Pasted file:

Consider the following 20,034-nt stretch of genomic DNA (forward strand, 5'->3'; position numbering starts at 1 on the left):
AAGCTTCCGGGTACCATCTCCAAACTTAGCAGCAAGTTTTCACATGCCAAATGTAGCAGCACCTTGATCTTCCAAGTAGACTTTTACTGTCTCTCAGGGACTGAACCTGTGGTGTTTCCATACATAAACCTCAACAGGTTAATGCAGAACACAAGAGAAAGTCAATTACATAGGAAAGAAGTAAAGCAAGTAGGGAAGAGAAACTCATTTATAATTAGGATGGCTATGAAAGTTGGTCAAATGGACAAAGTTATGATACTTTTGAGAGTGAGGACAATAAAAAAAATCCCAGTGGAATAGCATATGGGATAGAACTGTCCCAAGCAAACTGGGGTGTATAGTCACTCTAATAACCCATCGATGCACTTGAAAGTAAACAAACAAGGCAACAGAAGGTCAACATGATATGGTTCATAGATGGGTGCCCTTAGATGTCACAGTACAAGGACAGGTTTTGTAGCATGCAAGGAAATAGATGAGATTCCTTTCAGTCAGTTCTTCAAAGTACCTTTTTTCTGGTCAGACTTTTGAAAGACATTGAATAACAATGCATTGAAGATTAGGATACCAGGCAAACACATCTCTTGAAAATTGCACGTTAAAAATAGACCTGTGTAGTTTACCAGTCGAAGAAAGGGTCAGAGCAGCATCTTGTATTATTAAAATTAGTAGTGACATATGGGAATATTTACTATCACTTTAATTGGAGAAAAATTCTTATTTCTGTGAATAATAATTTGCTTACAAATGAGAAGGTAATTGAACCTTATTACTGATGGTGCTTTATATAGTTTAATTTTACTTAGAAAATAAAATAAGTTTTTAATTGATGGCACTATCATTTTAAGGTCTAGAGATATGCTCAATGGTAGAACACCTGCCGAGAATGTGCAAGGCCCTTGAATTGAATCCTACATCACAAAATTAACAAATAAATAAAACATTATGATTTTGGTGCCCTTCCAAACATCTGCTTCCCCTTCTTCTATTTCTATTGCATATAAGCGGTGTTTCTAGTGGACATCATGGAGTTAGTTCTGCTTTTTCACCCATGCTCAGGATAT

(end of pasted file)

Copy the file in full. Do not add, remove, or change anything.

Consider the following 20,034-nt stretch of genomic DNA (forward strand, 5'->3'; position numbering starts at 1 on the left):
AAGCTTCCGGGTACCATCTCCAAACTTAGCAGCAAGTTTTCACATGCCAAATGTAGCAGCACCTTGATCTTCCAAGTAGACTTTTACTGTCTCTCAGGGACTGAACCTGTGGTGTTTCCATACATAAACCTCAACAGGTTAATGCAGAACACAAGAGAAAGTCAATTACATAGGAAAGAAGTAAAGCAAGTAGGGAAGAGAAACTCATTTATAATTAGGATGGCTATGAAAGTTGGTCAAATGGACAAAGTTATGATACTTTTGAGAGTGAGGACAATAAAAAAAATCCCAGTGGAATAGCATATGGGATAGAACTGTCCCAAGCAAACTGGGGTGTATAGTCACTCTAATAACCCATCGATGCACTTGAAAGTAAACAAACAAGGCAACAGAAGGTCAACATGATATGGTTCATAGATGGGTGCCCTTAGATGTCACAGTACAAGGACAGGTTTTGTAGCATGCAAGGAAATAGATGAGATTCCTTTCAGTCAGTTCTTCAAAGTACCTTTTTTCTGGTCAGACTTTTGAAAGACATTGAATAACAATGCATTGAAGATTAGGATACCAGGCAAACACATCTCTTGAAAATTGCACGTTAAAAATAGACCTGTGTAGTTTACCAGTCGAAGAAAGGGTCAGAGCAGCATCTTGTATTATTAAAATTAGTAGTGACATATGGGAATATTTACTATCACTTTAATTGGAGAAAAATTCTTATTTCTGTGAATAATAATTTGCTTACAAATGAGAAGGTAATTGAACCTTATTACTGATGGTGCTTTATATAGTTTAATTTTACTTAGAAAATAAAATAAGTTTTTAATTGATGGCACTATCATTTTAAGGTCTAGAGATATGCTCAATGGTAGAACACCTGCCGAGAATGTGCAAGGCCCTTGAATTGAATCCTACATCACAAAATTAACAAATAAATAAAACATTATGATTTTGGTGCCCTTCCAAACATCTGCTTCCCCTTCTTCTATTTCTATTGCATATAAGCGGTGTTTCTAGTGGACATCATGGAGTTAGTTCTGCTTTTTCACCCATGCTCAGGATAT